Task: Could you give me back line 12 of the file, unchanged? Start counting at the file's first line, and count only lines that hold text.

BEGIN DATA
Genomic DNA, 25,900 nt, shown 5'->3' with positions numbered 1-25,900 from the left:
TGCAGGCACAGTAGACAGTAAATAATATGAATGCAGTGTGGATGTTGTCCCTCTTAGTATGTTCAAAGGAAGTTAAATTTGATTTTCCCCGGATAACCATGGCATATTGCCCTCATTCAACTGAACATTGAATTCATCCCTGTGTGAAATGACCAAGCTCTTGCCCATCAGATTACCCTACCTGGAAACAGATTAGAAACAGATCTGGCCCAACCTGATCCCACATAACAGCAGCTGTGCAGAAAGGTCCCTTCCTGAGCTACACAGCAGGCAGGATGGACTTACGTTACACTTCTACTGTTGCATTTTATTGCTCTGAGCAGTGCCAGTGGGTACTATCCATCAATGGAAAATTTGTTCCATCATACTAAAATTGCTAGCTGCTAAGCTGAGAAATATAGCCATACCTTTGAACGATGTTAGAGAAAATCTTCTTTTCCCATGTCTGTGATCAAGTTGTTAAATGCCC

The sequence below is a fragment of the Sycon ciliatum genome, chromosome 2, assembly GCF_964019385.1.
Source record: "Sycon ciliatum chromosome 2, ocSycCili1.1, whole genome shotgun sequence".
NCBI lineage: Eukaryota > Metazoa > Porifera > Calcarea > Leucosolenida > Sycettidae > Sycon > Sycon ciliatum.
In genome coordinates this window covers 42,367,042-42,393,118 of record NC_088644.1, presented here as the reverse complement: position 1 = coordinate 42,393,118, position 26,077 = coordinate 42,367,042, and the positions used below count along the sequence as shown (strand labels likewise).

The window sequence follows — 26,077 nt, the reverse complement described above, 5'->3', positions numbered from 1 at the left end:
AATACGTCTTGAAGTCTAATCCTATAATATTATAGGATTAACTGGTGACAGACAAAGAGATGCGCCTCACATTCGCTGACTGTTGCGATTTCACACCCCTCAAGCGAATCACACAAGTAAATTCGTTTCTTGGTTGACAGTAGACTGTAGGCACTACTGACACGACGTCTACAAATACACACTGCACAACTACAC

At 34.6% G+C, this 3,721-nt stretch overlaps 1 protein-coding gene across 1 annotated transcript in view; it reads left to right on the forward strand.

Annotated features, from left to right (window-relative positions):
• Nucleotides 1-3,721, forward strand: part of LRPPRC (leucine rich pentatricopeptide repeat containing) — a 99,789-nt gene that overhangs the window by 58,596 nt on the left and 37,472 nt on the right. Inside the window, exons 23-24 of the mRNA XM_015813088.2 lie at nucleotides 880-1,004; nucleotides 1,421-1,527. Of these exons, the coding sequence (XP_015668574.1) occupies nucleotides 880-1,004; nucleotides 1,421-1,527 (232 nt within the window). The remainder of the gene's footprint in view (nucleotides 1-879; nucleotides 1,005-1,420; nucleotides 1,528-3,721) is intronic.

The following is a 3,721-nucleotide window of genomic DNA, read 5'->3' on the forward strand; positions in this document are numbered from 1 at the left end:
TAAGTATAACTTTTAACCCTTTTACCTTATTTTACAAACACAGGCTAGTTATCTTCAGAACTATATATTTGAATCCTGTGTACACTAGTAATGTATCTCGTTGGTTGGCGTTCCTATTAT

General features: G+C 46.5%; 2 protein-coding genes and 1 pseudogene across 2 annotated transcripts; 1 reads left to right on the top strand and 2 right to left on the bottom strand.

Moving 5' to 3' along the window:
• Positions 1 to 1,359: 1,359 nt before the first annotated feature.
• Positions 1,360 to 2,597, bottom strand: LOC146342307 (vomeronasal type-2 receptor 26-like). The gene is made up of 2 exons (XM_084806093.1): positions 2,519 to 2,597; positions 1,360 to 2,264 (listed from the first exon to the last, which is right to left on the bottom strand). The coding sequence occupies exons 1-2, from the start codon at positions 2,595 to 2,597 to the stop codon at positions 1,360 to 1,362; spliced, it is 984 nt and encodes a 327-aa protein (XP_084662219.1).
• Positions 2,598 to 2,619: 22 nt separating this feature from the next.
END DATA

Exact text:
The following is a 3,721-nucleotide window of genomic DNA, read 5'->3' on the forward strand; positions in this document are numbered from 1 at the left end: